RENO, NV., Oct. 14, 2002 - Grapes are tough. So tough they can handle stress — lots of it, even heavy-duty Nevada stress, according to Grant Cramer, associate professor of biochemistry in the College of Agriculture, Biology and Natural Resources and principal investigator in a four-year, $3.6 million study that seeks to determine which varieties of wine grapes will grow best in the state.
“Grapes grow like weeds,” says Cramer, and Nevada, with its dry climate, cool nights and clear sunny days, may be an untapped haven for the hardy plants. To become superior wine grapes, vines need just the right amount of sun and season to produce a perfect balance of acids and sugars, Cramer explains.
“Acids decline with hot temperatures. In California’s Central Valley, the acids decline too rapidly and you get what are called flaccid wines: sweet, but no acid to balance it out.” In contrast, New York wines have too much acid because their season is too short for the grapes to build up sugars prior to harvest, he adds.
“A region that is well suited for grapes has the right balance of sugars and acids at harvest – the acids are disappearing and the sugars are accumulating and they cross at just the right spot. As it turns out, we have a good climate for that here” Cramer notes.
But climate is not the only factor in growing great grapes. The flavor components, which determine that highly subjective human preference for a particular vintage, are a product, ultimately, of the vines’ genetic makeup. Genes code for the proteins that are involved in making plants’ cells and in making the metabolites in the cells. Lipids, sugars, amino acids and many of grapes’ flavor components are produced by the cells’ metabolism.
While several studies have shown that grapes grown in drought conditions produce superior wine, scientists still do not understand the genetic and chemical basis for this phenomenon.
Enter the gene “profilers”: Cramer and co-investigators David Schooley, professor of biochemistry; John Cushman, associate professor of biochemistry; and Pedro Mendes of the Virginia Bioinformatics Institute at Virginia Polytechnic Institute and State University are looking at the effects of drought, salinity and cold on grape production and quality by using a new, computerized technology to catalog and analyze the genes of stressed plants. During the four-year grant period, they plan to build on previous work begun in 1995 and generate 70,000 additional “expressed sequence tags” — partial sequences in a gene, not the full-length DNA gene. These tags can be used to uniquely identify a gene.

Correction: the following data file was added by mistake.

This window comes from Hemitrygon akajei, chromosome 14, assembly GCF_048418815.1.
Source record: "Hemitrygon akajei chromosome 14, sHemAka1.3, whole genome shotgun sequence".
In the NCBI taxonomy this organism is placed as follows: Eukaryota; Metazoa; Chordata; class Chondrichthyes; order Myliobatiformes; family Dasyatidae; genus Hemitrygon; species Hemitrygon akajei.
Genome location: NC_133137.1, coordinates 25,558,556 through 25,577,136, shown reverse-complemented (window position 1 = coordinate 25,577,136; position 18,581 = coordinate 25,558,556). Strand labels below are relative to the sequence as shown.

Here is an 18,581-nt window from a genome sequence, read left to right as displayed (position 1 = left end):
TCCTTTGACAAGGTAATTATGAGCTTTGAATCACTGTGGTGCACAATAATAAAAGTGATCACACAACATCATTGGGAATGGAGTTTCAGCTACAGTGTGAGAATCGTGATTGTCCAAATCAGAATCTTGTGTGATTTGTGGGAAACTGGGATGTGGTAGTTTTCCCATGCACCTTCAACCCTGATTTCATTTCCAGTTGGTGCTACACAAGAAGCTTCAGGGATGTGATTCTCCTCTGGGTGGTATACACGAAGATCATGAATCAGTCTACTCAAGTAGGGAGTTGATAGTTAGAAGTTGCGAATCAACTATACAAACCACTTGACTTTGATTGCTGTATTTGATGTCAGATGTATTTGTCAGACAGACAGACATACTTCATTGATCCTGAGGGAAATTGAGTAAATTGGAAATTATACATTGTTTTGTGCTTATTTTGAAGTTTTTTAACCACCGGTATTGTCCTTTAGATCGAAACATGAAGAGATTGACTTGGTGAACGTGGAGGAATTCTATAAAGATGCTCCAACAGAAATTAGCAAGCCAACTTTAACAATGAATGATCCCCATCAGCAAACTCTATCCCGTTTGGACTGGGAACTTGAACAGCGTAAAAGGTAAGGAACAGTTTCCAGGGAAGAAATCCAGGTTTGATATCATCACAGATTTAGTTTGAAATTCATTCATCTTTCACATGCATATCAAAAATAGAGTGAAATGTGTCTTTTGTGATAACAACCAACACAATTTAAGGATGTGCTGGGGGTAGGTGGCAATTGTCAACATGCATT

The team is using high-tech equipment at the Nevada Genomics Center, housed in the Fleischmann Agriculture Building to create “microarrays” of a set of genes. “It’s a cheaper, faster way of getting information that we can use to identify novel genes and look at gene regulation,” Cramer explains. In contrast, the U.S. Human Genome Project, being coordinated by the Department of Energy and the National Institutes of Health, is mapping the full-length gene, a more time-consuming process.
Cramer’s team will also generate new data on grapes’ proteins and metabolites. The team is testing about 4,000 plants, totaling 16 varieties of Vitis vinifera — red and white wine grapes that originated in the Mediterranean, such as Chardonnay and Cabernet Sauvignon.
Cramer hopes to reduce the risk potential Nevada grape growers will face when choosing to plant a commercial vineyard, which would use far less water than other crops such as alfalfa. Vitis vinifera, a species that produces some of the best wine grapes in the world, dies at minus 10 degrees F. Grapes that are native to Nevada, on the other hand, can survive temperatures as low as minus 25-30 F. Once his team can determine which sequences of genes affect cold resistance, it is possible that those genes could be “turned on” by genetic engineering. “This will be the work of biologists and breeders for the next century,” Cramer states. “This is the new era of functional genomics.”
October 13, 2002